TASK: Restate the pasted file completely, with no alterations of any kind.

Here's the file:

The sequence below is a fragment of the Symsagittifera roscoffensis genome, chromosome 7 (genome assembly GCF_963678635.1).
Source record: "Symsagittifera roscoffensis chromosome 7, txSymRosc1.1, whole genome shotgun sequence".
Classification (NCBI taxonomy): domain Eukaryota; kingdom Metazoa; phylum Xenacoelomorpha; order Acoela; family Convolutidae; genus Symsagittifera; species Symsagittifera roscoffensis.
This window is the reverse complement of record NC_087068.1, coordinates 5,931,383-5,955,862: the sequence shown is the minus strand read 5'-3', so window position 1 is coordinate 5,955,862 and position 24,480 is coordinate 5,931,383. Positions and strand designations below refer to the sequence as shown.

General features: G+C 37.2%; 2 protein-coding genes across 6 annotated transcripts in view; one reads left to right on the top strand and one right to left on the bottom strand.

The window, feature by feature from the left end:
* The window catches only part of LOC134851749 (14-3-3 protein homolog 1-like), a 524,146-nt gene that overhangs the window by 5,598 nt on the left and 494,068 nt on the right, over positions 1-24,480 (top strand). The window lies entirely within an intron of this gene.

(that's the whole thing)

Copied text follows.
The sequence below is a fragment of the Symsagittifera roscoffensis genome, chromosome 7 (genome assembly GCF_963678635.1).
Source record: "Symsagittifera roscoffensis chromosome 7, txSymRosc1.1, whole genome shotgun sequence".
Classification (NCBI taxonomy): domain Eukaryota; kingdom Metazoa; phylum Xenacoelomorpha; order Acoela; family Convolutidae; genus Symsagittifera; species Symsagittifera roscoffensis.
This window is the reverse complement of record NC_087068.1, coordinates 5,931,383-5,955,862: the sequence shown is the minus strand read 5'-3', so window position 1 is coordinate 5,955,862 and position 24,480 is coordinate 5,931,383. Positions and strand designations below refer to the sequence as shown.

General features: G+C 37.2%; 2 protein-coding genes across 6 annotated transcripts in view; one reads left to right on the top strand and one right to left on the bottom strand.

The window, feature by feature from the left end:
* The window catches only part of LOC134851749 (14-3-3 protein homolog 1-like), a 524,146-nt gene that overhangs the window by 5,598 nt on the left and 494,068 nt on the right, over positions 1-24,480 (top strand). The window lies entirely within an intron of this gene.